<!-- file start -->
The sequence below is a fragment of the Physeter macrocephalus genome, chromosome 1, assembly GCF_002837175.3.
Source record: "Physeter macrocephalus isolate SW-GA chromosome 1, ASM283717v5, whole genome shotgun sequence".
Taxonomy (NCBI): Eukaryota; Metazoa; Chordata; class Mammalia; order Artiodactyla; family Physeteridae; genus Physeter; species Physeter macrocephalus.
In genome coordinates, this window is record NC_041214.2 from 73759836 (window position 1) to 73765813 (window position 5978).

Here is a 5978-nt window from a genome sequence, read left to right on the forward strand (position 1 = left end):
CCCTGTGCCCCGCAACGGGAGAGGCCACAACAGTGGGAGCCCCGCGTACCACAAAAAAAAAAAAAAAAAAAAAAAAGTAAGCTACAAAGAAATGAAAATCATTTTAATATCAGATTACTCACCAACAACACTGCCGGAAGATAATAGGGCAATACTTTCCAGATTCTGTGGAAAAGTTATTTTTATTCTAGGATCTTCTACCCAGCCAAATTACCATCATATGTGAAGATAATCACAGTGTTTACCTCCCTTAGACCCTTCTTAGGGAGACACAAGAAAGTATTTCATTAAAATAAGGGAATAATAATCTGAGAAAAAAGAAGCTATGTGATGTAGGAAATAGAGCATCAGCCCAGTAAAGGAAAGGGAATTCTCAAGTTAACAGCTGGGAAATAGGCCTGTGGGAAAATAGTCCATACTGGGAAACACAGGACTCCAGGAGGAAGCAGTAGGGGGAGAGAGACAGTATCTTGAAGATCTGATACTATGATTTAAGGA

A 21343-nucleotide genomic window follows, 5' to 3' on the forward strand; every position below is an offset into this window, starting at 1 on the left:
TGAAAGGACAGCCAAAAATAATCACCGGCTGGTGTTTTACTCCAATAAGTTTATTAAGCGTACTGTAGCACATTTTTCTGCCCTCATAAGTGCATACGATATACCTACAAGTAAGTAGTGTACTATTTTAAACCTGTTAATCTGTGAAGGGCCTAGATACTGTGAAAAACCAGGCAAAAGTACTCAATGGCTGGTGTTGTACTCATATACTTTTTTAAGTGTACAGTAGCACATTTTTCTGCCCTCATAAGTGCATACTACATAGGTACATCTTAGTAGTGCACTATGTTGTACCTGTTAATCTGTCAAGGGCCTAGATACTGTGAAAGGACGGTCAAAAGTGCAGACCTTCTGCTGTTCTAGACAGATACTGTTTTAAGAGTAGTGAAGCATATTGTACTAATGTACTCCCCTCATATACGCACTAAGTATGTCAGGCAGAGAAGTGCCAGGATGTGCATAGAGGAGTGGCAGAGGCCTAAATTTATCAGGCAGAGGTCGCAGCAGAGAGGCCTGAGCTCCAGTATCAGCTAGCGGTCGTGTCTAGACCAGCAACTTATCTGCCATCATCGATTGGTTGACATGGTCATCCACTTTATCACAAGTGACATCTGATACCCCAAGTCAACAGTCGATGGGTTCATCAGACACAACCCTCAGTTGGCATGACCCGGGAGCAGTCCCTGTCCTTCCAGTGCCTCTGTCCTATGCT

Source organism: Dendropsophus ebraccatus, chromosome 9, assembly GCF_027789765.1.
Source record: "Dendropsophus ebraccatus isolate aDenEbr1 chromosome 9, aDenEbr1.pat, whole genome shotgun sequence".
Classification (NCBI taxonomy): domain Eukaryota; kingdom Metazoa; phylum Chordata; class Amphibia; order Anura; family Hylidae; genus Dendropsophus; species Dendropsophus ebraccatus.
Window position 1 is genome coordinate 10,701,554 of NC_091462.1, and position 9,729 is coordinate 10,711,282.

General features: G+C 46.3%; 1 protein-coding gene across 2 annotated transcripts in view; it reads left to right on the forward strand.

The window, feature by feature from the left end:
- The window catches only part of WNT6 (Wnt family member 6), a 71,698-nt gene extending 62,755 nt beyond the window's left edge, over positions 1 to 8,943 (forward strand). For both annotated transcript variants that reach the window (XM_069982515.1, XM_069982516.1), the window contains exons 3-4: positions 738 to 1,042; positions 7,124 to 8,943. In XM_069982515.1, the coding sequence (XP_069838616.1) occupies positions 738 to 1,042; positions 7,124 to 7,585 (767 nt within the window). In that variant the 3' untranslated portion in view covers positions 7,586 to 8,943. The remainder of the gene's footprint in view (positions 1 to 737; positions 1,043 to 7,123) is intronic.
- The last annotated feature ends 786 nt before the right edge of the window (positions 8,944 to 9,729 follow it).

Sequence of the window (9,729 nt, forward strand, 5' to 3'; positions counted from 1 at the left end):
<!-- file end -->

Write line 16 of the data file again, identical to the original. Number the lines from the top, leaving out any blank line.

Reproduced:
- The last annotated feature ends 786 nt before the right edge of the window (positions 8,944 to 9,729 follow it).